In I'd Know That Voice Anywhere, Deford muses everything sport from our continued love affair for Joe DiMaggio to the similarities between Babe Ruth and Winnie the Pooh. He rhapsodizes about how football reminds him of Venice, and even offers Super Bowl coverage in the form of a Shakespearian sonnet. Deford waxes poetically about the most popular sports of yesteryear such as boxing, golf and horse racing, and compares the Olympics to an independent movie comprised of foreign actors you've never heard of.

"Sports is, on the one level, mere amusement, but it is found in every culture," notes Deford, "and while it's not an absolute necessity for us, as eating and drinking and procreation are – sports is a card-carrying part of the human condition, in the same league with religion and drama and art and music. You can ignore sports, just as  you might choose not to care about other of those optional devotions, but sports does have a hefty place in our world, and I'm pleased to have been its troubadour on NPR. To voice sports may well be the next best thing to being out on the field itself, playing. And there's no risk of concussions."

Tuesday, May 10, 2016

"My name is Sadiq Khan and I'm the mayor of London!"

Sadiq Khan / I'm a Londoner, I'm European, I'm British, I'm English,
I'm of Islamic faith, of Asian origin, of Pakistani heritage, a dad, a husband."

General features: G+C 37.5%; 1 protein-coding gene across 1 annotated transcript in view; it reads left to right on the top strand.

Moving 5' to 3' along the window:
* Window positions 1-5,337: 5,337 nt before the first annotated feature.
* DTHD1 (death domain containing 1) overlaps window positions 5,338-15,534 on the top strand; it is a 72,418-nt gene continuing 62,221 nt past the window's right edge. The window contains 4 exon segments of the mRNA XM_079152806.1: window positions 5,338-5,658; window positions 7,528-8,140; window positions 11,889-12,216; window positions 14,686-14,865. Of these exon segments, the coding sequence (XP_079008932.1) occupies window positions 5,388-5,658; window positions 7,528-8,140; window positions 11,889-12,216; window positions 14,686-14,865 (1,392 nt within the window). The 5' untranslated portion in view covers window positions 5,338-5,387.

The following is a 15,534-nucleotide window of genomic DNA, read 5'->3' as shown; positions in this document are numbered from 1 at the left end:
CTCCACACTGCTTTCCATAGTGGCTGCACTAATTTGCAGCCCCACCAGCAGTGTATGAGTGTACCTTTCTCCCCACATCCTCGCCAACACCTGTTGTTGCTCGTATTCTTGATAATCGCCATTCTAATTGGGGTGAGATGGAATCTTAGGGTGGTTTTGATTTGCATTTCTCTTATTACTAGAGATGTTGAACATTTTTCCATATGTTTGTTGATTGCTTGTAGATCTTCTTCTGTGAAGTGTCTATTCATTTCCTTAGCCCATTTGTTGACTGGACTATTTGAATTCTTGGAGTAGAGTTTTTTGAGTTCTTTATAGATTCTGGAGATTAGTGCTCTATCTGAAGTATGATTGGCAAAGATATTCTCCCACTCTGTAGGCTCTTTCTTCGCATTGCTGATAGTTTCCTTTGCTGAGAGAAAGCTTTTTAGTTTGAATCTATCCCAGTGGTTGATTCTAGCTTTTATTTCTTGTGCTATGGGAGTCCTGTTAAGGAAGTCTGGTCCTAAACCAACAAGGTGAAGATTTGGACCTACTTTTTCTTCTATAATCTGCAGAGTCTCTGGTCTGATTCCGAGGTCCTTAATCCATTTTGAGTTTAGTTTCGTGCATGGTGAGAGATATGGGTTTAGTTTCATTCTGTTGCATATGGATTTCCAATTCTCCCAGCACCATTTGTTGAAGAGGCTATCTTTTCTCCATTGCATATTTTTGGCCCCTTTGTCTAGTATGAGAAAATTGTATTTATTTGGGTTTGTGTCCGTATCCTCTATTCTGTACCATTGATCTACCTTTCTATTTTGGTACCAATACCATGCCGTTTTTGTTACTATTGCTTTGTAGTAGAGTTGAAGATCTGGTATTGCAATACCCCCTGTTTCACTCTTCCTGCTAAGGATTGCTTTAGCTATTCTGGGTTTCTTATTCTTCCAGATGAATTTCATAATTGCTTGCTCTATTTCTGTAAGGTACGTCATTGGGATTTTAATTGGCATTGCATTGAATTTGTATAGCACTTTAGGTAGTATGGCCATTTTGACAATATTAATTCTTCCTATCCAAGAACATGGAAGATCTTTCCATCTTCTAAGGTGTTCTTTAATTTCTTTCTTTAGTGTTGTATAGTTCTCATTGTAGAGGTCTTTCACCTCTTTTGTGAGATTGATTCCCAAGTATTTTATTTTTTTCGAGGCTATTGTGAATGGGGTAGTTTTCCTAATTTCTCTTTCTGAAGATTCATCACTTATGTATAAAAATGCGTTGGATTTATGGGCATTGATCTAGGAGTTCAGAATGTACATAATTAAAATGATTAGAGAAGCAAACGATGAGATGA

London began the week with a new mayor. Meet Sadiq Khan. Not only is he the first Muslim to lead Britain's capital city, he's the first Muslim head of a major European capital.

"I'm a Londoner, I'm European, I'm British, I'm English, I'm of Islamic faith, of Asian origin, of Pakistani heritage, a dad, a husband," said the newly elected, 45-year-old Khan in a recent interview with The New York Times.

Khan, a Labour Party leader, succeeds two-term Conservative Boris Johnson, who was London's mayor since 2008. He was officially sworn in as London's new mayor last Saturday during a ceremony at Southwark Cathedral, and was immediately greeted with cheers and applause.

Sadiq Khan / The first Muslim leader of an important
western city.
Born in Tooting, South London, Khan is the fifth of eight children whose parents immigrated from Pakistan. He grew up in the 1970s in a public-housing project – known as a council estate – where his father drove a London city bus and his mother was a seamstress.

"My parents came here because they saw London as a beacon," Khan told The Guardian. "A place where they could create a better life."